Lowland Way is the suburban dream. The houses are beautiful, the neighbors get along, and the kids play together on weekends.
But when Darren and Jodie move into the house on the corner, they don’t follow the rules. They blast music at all hours, begin an unsightly renovation, and run a used-car business from their yard. It doesn’t take long for an all-out war to start brewing.
Then, early one Saturday, a horrific death shocks the street. As police search for witnesses, accusations start flying–and everyone has something to hide.
The plot of Those People focuses on the effect bad neighbours can have on an established community and the psychological toll it can take on people. Let’s face it, we’ve all been there. We had a neighbour who liked to play music really loud, particularly late on a Sunday night, and no amount of complaining seemed to help the issue. That neighbour hadn’t worked a day in his life and seemed unfamiliar with the concept of having to get up for work in the morning. I spent many a night fantasising about the revenge I was going to take, wishing I had special powers to knock out his electricity supply.
We complained to the police, who told us to report it to the council, and we seemed to keep going around in circles with nothing getting done so I can certainly sympathise with the characters in Those People. In the end, we moved (for other reasons) and now he’s someone else’s problem. I’ve seen a few reviewers who think the author is being unrealistic when the police take no action and refer the residents to the council. Ludicrous or not, that’s the way it works. The council needs to ingather evidence first which is why you end up having to keep a diary of everything and then the wrongdoer is given so many days to respond to the complaints. The whole process is extremely frustrating.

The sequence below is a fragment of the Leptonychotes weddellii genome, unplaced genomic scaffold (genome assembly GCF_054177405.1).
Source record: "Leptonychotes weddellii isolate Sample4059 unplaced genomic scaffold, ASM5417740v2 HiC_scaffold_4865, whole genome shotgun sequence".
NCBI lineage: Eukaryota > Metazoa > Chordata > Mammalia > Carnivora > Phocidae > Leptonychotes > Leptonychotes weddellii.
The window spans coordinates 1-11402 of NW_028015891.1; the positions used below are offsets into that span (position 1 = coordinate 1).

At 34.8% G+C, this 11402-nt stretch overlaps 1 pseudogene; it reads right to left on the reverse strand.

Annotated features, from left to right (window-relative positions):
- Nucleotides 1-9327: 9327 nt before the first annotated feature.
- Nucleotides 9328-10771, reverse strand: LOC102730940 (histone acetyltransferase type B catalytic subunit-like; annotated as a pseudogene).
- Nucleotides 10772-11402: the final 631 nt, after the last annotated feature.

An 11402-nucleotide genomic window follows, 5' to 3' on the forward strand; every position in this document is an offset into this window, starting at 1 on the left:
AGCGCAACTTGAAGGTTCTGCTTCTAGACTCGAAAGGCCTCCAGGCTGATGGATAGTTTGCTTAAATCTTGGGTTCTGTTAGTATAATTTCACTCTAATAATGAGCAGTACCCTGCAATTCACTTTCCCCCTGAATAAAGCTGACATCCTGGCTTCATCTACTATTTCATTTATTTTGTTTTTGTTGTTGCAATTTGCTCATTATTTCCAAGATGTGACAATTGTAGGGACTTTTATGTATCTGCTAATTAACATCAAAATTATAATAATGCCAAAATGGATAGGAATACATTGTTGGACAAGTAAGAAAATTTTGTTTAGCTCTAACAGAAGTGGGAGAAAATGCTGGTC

The community at Lowland Way appears to be idyllic at that start of the book as the neighbours all seem to get along with each other and are involved in various projects like Play Out Sunday where cars are banned to allow the children to play on the street. The harmony of the street is disrupted by the arrival of Darren Booth and his girlfriend, Jodie, who have no interest in being part of the neighbourhood.
Booth is an obnoxious man in his fifties who likes to play loud heavy metal into the small hours despite the presence of a newborn baby next door. He also gets on the wrong side of the neighbours by running a used car business from the house and parking his cars wherever he likes. While the neighbours try to reason with him, Booth becomes even more obnoxious and takes delight in baiting them. Matters come to ahead when a DIY project takes a lethal turn and the neighbours find themselves under suspicion for sabotage.
The story is told from the multiple points of view from the various neighbours who live the closest to Booth, and they all seem united in their commitment to resolve the issues Booth has caused. However, as time goes on, the various relationships between the characters start to splinter and you realise things between them aren’t as harmonious as they appeared. At the start of the story, we are already privy to the fat something serious has happened but we aren’t given the full details. Each narrative begins with a statement to the police, and then that particular character goes back a few weeks to provide their side the story. Unfortunately, none of the characters are very likeable and the plot drags on so long, it is hard to muster any sympathy for them.
The overriding emotion I felt while reading this story was one of frustration which I suppose is the whole point as Booth displays no consideration whatsoever for anyone else. However, the neighbours don’t really help the situation as their plan to keep a united front unravels very quickly and they resort to underhanded methods which make matters worse.
Candlish excels at exposing the underlying darkness in suburbia and she certainly achieves that in Those People but the story unfolds at such a tedious pace.